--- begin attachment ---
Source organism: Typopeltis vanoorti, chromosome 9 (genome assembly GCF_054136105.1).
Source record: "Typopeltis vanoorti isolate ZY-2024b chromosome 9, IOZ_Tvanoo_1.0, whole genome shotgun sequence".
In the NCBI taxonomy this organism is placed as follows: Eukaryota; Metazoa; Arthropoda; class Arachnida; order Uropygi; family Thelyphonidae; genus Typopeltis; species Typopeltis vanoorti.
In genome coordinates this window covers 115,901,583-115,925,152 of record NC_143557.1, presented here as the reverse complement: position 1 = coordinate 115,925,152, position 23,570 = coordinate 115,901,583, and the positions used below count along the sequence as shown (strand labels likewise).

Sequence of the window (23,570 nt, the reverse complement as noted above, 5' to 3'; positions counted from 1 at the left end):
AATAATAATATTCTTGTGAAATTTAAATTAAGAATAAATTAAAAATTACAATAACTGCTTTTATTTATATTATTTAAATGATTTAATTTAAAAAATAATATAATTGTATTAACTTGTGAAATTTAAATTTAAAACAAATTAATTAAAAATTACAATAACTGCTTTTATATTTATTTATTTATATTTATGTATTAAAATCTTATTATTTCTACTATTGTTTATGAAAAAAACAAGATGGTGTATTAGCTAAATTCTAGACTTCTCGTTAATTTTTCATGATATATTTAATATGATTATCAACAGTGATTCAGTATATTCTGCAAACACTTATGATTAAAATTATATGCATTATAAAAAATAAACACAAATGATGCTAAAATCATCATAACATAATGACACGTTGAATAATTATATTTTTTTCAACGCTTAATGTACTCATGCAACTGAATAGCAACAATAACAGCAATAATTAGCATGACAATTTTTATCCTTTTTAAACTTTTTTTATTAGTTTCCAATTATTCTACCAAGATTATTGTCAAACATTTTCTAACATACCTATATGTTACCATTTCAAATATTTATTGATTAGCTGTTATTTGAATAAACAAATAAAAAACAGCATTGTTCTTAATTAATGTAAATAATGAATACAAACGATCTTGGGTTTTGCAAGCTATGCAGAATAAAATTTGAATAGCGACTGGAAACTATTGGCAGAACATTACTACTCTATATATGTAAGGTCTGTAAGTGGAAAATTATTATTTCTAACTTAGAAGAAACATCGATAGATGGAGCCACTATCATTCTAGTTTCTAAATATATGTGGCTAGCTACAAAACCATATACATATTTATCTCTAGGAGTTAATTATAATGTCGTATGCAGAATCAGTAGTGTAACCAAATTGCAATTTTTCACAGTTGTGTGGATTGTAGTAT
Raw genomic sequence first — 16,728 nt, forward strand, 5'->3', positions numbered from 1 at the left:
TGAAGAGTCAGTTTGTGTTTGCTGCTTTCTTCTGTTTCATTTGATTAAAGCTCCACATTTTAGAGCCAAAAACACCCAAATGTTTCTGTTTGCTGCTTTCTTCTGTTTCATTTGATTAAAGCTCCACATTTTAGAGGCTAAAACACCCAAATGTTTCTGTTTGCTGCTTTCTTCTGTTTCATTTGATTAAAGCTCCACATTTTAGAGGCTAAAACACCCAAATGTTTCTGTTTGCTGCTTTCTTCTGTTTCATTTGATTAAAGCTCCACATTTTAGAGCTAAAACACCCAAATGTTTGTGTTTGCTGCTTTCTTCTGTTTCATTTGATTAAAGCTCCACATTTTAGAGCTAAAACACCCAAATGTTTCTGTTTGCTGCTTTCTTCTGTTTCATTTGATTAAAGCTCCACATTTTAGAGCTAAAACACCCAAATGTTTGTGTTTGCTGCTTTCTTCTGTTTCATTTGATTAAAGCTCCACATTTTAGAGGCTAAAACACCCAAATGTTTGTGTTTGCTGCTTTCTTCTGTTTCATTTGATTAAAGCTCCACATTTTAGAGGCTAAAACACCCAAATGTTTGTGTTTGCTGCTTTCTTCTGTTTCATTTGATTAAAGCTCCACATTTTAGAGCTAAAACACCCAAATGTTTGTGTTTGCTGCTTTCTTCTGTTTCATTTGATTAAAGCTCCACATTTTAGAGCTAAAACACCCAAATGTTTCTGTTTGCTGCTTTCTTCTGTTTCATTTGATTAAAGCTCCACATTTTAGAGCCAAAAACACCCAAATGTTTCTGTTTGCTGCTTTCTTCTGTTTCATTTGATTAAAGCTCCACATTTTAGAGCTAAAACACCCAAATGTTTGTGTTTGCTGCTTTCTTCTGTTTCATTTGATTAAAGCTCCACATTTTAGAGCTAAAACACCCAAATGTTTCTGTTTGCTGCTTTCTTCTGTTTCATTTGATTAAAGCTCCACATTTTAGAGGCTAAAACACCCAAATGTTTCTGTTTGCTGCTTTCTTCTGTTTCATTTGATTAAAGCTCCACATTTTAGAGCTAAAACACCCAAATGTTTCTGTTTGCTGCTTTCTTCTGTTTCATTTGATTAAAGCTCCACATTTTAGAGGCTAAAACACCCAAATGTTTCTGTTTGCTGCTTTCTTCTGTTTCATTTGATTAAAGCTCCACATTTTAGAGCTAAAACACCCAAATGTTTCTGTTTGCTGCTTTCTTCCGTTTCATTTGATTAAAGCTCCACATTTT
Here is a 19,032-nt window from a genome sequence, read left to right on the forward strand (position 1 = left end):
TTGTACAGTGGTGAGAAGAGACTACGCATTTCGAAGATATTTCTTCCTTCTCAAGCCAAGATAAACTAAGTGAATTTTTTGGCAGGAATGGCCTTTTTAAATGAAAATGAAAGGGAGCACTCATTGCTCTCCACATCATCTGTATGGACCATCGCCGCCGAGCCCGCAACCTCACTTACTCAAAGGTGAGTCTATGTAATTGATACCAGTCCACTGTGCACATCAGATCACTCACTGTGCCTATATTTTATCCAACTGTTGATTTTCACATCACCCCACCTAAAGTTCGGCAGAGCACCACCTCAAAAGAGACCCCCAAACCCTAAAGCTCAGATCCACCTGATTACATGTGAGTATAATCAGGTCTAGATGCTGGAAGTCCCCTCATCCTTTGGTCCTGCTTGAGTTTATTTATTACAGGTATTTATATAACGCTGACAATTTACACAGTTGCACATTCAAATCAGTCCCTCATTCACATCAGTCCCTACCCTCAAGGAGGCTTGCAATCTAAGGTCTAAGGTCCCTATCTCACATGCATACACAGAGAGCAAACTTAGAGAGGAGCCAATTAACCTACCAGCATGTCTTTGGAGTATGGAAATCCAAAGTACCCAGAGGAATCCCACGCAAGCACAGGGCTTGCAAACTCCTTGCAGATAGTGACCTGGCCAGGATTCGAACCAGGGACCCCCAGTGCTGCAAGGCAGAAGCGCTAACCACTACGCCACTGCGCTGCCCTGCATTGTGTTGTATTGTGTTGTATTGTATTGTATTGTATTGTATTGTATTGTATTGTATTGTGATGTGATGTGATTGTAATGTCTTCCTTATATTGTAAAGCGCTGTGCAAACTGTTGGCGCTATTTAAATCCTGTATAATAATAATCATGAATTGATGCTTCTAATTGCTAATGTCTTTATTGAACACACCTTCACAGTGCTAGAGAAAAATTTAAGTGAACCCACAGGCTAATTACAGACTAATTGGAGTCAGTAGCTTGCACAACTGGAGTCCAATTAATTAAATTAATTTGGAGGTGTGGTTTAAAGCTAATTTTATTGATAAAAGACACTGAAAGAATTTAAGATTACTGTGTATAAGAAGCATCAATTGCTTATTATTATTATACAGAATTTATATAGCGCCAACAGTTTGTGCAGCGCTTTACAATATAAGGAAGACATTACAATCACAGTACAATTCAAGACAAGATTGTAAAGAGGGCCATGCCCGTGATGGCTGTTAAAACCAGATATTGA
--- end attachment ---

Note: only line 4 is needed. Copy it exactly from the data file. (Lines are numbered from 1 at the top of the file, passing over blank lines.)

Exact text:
In genome coordinates this window covers 115,901,583-115,925,152 of record NC_143557.1, presented here as the reverse complement: position 1 = coordinate 115,925,152, position 23,570 = coordinate 115,901,583, and the positions used below count along the sequence as shown (strand labels likewise).